Sunday, March 7, 2010

News flashes

Study finds women's rights improve in the Middle East

From Yahoo News

According to study by self-described watchdog group Freedom House, women's rights have improved in 15 out of 18 countries in the Middle East and North Africa during the last five years.

Yet, violence against women is still widespread in that part of the world.

Tunisia and Jordan provide women with the most rights - along with legal protection against domestic violence.

Yemen and Saudi Arabia are significantly behind in women's rights.

And, due to internal conflict and a rise in extremism, women in Iraq, Yemen, and Palestine are now worse off, according to the study.

Slayings, rapes and kidnappings of women "significantly escalated" in Iraq last year. Sometimes these are classified as "honor crimes" committed by a male relative to protect family reputation.

Women made significant political gains in Kuwait, where they have the same political rights as men. Four women were elected to Kuwait's parliament last May for the first time in that country's history.

Queen's tomb found in Egypt

From Yahoo News

What was described as a "very rare" find, French archaeologists unearthed a 4,0000-year-old, 8.5-foot pink granite sarcophagus in the Saqqara necropolis south of Cairo in Egypt.

The sarcophagus belonged to Bahnou, one of the queens of the Sixth Dynasty which ruled Egypt from 2374 to 2192 BC.

Very little is known about Bahnou. She thought to be the wife of Pharaoh Pepi II.

C-sections on the rise -- but are they necessary?

From the Detroit Free Press

A major medical conference taking place this week is expected to produce new guidelines for women and their doctors involving Cesarean birth.

At issue, according to a report in the Detroit Free Press, is whether vaginal birth is safe following a Cesarean birth.

The Freep says C-section rates are rising and nearly one in three babies are born by C-section nationwide -- the highest rate ever.

But, there's more to the story, according to Dr. Richard Smith of Henry Ford Hospital. He says women are choosing to have C-sections because it gives them more control over delivery and labor. It is possible to schedule a C-section delivery and thus avoid prolonged labor.

Other factors include doctor's fear of lawsuits due to complications of labor, and fewer training opportunities for doctors to learn how to deliver babies in difficult circumstances.

Additionally, some small- and medium-sized hospitals have policies against natural delivery of a baby after a prior C-section because of a 2004 recommendation that hospitals without anesthesiologists and obstetricians available round-the-clock not attempt natural delivery after a prior C-section.

Michigan's rate of C-section deliveries has risen from 21% in 1999 to 31% in 2008.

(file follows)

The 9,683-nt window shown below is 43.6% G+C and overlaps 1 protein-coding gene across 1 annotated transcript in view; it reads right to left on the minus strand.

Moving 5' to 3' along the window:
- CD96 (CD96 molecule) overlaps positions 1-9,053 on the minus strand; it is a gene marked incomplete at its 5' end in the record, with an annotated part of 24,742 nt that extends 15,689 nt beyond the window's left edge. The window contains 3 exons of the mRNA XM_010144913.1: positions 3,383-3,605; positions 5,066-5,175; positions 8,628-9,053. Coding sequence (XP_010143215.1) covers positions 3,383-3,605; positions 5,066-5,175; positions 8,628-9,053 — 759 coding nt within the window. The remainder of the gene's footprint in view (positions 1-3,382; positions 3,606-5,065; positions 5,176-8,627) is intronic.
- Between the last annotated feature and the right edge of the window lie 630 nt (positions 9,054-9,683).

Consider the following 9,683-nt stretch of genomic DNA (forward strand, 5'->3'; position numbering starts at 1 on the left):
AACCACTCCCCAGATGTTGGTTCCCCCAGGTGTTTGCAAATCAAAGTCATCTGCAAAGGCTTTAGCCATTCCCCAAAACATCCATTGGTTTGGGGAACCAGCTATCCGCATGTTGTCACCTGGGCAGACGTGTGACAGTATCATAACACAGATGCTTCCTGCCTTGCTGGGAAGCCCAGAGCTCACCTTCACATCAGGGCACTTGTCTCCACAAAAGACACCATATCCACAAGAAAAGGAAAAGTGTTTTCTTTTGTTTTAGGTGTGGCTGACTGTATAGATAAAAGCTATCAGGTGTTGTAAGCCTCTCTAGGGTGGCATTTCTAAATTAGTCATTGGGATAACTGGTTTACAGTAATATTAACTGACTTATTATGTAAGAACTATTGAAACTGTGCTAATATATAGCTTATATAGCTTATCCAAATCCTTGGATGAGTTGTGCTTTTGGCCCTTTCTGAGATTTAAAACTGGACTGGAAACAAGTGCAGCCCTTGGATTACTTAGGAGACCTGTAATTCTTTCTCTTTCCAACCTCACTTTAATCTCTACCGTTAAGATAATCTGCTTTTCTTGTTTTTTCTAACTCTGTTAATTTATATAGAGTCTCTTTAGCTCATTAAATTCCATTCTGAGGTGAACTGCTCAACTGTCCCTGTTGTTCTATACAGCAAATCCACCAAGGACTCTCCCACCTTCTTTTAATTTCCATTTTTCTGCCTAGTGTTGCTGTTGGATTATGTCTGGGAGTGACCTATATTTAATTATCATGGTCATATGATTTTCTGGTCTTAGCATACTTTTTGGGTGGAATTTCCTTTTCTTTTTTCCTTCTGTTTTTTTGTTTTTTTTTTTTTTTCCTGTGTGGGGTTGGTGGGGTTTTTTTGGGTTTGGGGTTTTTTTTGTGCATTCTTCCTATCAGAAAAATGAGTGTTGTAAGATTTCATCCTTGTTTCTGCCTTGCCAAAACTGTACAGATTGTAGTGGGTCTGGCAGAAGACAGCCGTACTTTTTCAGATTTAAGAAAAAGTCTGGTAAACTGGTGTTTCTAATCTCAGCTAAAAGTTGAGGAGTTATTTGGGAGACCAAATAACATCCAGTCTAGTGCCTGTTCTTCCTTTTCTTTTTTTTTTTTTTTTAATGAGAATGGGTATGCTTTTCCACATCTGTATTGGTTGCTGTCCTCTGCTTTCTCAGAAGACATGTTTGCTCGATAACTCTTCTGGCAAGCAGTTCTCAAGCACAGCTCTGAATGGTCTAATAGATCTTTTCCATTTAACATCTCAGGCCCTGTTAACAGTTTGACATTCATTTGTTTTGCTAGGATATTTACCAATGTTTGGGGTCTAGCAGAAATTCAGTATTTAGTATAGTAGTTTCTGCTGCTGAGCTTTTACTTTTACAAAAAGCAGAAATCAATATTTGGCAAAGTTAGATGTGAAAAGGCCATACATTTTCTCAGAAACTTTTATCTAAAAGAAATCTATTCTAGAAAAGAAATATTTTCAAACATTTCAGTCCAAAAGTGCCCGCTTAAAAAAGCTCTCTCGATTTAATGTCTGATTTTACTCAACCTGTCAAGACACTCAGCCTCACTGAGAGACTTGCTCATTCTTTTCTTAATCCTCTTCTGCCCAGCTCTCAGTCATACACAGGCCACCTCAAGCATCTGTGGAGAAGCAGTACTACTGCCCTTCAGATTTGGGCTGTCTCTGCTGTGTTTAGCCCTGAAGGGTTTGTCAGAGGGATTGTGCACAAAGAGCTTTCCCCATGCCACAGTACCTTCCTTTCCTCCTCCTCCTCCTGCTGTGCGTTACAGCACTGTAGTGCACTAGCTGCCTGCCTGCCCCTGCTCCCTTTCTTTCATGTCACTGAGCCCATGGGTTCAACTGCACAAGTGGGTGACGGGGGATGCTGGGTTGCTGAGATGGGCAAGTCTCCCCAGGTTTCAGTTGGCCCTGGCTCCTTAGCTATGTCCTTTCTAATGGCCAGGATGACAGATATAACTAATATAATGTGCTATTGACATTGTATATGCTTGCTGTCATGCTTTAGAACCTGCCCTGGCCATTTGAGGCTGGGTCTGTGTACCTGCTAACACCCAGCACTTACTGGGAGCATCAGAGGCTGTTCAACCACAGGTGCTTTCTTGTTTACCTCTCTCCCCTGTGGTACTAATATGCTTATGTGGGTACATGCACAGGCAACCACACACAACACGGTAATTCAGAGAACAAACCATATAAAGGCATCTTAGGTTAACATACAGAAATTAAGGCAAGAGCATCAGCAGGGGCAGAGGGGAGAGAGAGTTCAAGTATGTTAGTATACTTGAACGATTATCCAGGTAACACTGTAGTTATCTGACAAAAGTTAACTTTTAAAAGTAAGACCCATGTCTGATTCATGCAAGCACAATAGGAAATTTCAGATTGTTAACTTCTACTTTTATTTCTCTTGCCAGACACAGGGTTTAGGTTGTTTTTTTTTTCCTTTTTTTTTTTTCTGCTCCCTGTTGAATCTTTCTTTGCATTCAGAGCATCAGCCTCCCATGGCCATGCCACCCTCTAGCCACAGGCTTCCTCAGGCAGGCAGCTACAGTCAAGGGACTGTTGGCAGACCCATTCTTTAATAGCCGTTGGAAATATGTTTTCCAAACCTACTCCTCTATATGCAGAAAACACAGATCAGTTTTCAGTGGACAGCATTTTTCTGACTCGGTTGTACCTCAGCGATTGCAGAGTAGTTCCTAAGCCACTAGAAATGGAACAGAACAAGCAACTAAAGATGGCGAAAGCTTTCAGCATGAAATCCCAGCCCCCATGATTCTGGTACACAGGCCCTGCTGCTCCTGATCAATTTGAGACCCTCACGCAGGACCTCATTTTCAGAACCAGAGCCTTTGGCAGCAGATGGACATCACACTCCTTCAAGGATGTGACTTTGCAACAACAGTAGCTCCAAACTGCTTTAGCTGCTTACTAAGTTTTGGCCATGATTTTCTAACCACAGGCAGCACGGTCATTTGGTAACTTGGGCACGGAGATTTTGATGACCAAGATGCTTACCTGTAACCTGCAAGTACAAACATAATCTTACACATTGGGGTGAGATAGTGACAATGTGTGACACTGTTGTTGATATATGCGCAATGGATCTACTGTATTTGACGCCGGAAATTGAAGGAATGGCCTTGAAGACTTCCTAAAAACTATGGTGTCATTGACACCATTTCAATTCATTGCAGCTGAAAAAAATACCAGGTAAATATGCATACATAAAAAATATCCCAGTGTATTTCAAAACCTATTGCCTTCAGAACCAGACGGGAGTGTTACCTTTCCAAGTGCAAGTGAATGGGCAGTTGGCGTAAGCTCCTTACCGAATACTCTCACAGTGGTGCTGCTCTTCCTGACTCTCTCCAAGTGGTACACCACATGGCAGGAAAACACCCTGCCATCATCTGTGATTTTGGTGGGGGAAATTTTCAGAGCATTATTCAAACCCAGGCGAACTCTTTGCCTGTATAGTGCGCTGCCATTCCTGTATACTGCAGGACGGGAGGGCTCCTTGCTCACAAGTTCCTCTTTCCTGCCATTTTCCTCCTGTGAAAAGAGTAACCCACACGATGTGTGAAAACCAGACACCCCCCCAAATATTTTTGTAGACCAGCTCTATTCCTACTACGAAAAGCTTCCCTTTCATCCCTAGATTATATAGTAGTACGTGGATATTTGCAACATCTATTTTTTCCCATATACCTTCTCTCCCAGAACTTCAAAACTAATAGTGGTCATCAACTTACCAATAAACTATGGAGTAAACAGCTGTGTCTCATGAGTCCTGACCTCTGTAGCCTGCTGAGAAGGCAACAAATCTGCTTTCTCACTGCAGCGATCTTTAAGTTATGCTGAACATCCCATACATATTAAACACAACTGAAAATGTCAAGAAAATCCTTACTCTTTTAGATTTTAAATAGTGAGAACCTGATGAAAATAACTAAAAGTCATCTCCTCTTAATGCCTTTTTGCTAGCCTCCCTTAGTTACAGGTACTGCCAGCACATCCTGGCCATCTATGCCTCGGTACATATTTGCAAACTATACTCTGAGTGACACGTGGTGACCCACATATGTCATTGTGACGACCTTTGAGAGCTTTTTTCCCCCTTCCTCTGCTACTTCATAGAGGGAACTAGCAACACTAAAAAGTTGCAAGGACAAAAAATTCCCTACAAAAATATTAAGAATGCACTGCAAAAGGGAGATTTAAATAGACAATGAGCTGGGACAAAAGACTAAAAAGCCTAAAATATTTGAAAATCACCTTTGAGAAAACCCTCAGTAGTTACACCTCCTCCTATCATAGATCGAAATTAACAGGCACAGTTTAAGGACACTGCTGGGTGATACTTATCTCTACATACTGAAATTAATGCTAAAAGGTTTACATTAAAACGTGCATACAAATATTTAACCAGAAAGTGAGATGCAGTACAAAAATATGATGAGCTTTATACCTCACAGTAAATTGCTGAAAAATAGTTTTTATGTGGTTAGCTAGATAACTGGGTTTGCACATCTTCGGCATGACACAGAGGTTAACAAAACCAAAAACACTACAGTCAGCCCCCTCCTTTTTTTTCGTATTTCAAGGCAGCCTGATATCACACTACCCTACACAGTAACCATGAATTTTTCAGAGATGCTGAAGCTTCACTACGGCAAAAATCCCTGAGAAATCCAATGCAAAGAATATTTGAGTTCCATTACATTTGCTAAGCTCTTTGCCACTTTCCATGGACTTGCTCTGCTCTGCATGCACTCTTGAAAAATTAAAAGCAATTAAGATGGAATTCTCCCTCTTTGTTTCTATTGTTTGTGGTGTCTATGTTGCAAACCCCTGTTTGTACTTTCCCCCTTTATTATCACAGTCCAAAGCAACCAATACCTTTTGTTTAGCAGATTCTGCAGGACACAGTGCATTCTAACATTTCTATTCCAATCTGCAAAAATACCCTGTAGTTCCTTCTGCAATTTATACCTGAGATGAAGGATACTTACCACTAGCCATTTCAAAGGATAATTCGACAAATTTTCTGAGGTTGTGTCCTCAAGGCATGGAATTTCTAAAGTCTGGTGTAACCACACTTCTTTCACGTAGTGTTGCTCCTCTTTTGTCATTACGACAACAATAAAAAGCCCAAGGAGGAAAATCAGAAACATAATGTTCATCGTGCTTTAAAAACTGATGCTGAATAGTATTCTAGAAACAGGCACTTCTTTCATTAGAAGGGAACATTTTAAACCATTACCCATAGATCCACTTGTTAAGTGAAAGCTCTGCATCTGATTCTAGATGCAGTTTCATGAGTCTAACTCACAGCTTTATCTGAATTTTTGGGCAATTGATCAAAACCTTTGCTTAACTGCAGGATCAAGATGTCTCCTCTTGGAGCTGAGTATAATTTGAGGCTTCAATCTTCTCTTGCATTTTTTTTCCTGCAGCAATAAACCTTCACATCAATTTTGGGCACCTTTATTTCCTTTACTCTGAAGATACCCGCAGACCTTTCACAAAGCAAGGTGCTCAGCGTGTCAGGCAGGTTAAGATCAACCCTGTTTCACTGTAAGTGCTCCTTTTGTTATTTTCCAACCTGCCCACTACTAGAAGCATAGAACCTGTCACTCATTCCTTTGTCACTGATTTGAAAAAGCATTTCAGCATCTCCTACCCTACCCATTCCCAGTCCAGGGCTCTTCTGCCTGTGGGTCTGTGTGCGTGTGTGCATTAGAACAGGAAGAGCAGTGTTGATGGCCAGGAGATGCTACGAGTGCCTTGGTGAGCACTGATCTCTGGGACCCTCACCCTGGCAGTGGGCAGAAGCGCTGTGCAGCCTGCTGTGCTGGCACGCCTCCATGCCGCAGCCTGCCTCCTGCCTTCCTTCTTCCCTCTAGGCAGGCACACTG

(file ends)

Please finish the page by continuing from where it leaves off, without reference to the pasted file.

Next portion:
Japanese women are thinner -- but perceive themselves as fat

From The Washington Post

Social pressure and media images are part of a complicated, competitive, and subtle equation that's making Japanese women too skinny for their own good according to an article from The Washington Post.

Since 1984, according to Japanese government data, all age categories of women from 20-59 have become thinner with a Body Mass Index (BMI) of less than 18.5

Not so for Japanese men. Sedentary workplaces, processed foods, and lack of exercise are causing them to gain weight. Currently, 32% of Japanese men over 50 are overweight -- up 20% over the last 25 years.

Hisako Watanabe, a child psychiatrist and assistant professor of pediatrics at the Keio University School of Medicine in Tokyo says Japanese women are outstandingly tense and critical of each other and have a habit of monitoring each other's "slimness"

Sakiko Ohno, 40, thinks she's "very fat." She has a BMI of 19.5.

"Japanese women want to be thin so that they can look at themselves in the the mirror and compare themselves to other women," she says.

Japanese women also believe that Japanese men prefer petite women and that fashionable clothes are sized for thin women.

As a result of the pressure to be thin, Japanese women who are cutting calories are facing slower metabolisms, lower birth weights for babies, and a higher risk of death in case of serious illness.

Utah bill makes miscarriage a crime?

From The Political Carnival

A bill passed by the Utah House and Senate will make it a crime for a woman to have a miscarriage or an induced abortion if signed into law by the state's governor.

The bill does not affect legally-obtained abortions, but makes women legally responsible for miscarriages caused by "reckless behavior."

Read all about it at The Political Carnival website

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